Tuesday, March 20, 2001

Funding plans for schools debated

By Spencer Hunt
Enquirer Columbus Bureau

        COLUMBUS — The state government's top three Republican leaders pledged Monday to work together on a new funding fix for Ohio schools.

        After a summit meeting, Gov. Bob Taft, House Speaker Larry Householder and Senate President Richard Finan said they will search for a compromise among their three competing plans.

        The leaders promised they would not raise taxes — or install slot machines at racetracks — to raise dollars for schools.

        Lawmakers considered putting 10,000 slot machines at Ohio's seven racetracks to help meet a state Supreme Court order to narrow the gap between rich and poor school districts. The governor, however, promised to veto any such proposal.

        “I am opposed to video lottery terminals without a prior vote of the people,” Mr. Taft said. “I feel they really amount to a casino at a racetrack.”

        That was a blow to Mr. Householder, R-Glenford. Slot machines were linked to a $3.2 billion school funding plan he unveiled last week.

        “The governor has spoken pretty clearly on this,” Mr. Householder said. “The governor has an eraser at the end of his pencil and we realize that.”

        Mr. Taft called for the meeting to end a feud that's been brewing over the best way to solve the school funding dilemma. All three leaders described the tone of the discussions as “very frank.”

        The governor supported a two-year plan that would spend an extra $808 million to increase schools' per-pupil spending, all-day kindergartens and special education funding.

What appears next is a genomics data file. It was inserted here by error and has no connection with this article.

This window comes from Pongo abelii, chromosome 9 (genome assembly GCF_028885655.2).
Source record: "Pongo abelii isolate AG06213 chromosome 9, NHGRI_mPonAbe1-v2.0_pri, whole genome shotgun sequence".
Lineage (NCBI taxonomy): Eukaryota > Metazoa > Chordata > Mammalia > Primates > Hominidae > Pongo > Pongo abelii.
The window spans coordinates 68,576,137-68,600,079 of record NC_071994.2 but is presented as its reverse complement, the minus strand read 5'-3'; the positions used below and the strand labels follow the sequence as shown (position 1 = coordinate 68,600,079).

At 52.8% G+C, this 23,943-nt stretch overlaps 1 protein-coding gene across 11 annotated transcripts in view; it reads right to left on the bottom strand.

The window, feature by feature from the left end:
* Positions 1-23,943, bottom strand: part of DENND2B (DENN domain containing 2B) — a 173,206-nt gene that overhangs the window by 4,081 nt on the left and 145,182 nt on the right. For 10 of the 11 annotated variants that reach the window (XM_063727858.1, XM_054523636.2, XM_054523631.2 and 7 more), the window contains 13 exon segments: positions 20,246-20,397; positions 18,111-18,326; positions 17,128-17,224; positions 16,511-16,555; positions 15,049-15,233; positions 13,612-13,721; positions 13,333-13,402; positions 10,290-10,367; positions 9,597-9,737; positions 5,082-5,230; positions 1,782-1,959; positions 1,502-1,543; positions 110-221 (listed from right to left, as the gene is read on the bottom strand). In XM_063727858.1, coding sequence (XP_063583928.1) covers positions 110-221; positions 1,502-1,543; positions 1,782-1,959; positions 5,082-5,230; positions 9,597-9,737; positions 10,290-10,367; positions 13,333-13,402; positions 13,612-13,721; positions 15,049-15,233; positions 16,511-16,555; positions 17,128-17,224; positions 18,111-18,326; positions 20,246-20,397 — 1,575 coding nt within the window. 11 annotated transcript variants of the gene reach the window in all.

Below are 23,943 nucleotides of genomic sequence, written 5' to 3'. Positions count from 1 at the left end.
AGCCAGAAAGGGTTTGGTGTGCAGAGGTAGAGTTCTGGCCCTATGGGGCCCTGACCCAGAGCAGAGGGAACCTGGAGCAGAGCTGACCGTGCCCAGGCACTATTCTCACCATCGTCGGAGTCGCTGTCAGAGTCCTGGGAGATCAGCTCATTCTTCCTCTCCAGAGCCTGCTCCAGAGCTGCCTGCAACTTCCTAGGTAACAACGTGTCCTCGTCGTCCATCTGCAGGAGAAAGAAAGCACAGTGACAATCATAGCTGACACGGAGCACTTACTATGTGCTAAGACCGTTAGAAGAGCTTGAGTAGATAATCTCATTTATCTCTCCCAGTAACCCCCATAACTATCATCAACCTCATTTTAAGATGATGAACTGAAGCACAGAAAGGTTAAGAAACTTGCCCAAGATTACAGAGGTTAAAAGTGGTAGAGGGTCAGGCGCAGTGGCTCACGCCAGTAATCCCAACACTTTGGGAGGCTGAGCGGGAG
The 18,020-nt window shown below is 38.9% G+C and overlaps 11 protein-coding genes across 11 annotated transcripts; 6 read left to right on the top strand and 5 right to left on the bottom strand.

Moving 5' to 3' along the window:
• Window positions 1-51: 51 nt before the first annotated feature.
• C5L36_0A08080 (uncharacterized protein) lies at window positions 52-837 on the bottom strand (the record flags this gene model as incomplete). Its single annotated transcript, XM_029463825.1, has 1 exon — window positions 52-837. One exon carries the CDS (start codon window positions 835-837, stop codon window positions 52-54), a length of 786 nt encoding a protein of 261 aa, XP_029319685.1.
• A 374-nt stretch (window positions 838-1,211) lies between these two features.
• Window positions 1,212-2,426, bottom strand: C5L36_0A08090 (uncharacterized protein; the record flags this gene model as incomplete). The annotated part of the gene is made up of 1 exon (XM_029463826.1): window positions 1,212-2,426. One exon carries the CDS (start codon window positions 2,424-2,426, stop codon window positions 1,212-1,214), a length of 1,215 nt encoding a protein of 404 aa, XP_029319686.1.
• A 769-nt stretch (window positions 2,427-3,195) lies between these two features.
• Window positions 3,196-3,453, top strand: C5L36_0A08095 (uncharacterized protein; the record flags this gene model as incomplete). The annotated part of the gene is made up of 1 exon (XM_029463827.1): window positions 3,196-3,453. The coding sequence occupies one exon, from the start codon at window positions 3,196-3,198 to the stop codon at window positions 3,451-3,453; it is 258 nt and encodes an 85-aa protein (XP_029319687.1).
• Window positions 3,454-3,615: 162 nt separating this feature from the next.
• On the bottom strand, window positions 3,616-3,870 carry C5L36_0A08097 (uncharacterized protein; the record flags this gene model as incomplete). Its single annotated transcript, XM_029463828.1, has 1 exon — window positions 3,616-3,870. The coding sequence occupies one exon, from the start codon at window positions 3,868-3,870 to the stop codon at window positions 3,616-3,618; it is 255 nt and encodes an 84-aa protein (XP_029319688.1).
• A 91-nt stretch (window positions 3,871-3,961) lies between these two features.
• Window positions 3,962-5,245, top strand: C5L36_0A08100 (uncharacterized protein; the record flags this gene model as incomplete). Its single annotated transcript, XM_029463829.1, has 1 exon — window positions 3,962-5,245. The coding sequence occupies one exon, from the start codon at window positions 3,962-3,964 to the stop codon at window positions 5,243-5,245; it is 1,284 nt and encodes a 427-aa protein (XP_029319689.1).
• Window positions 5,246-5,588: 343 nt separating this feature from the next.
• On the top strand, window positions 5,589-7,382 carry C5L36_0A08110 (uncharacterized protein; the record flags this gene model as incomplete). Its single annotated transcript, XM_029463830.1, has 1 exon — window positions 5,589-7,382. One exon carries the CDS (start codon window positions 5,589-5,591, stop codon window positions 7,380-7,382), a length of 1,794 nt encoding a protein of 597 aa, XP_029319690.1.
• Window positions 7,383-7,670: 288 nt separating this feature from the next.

Senate Republicans favored a $1.3 billion spending plan that would increase schools' per-pupil spending while offering poor school districts extra cash for programs or staffing that rich districts offer.

        House Republicans' $3.2 billion proposal was the only one endorsed by a group of schools that has twice successfully sued the state over its funding system.

        Bill Phillis, leader of the Coalition for Equity and Adequacy of School Funding, said anything less than the House plan means another lawsuit.

        “What they're saying to us is, "See you in court,'” Mr. Phillis said. “We were trying to avoid that.”

        Staff members from each leader's office will meet daily to craft a compromise plan. Mr. Taft, Mr. Finan and Mr. Householder also will try to meet as often as they can until there is a resolution.

        “I think there's a sense of urgency,” said Mr. Finan, R-Evendale. “We all know about the time frame under which we function.”

        The Ohio Supreme Court created a June 15 deadline for the General Assembly to find a way to eliminate the property tax as schools' main source of funding.

        Mr. Finan called the video gambling proposal “a dead issue.” Some estimates showed track-based slot machines producing between $400 million to $900 million for schools over the next two years.

        Mr. Taft still supports a plan that would let Ohio join a multistate lottery like Powerball. The Rev. John Edgar, leader of a United Methodist Church anti-gambling task force, said his group will oppose that proposal.

        “We continue to believe that Powerball is the wrong way to go,” Rev. Edgar said. “We shouldn't fund our kids off the gambling losses of our neighbors.”


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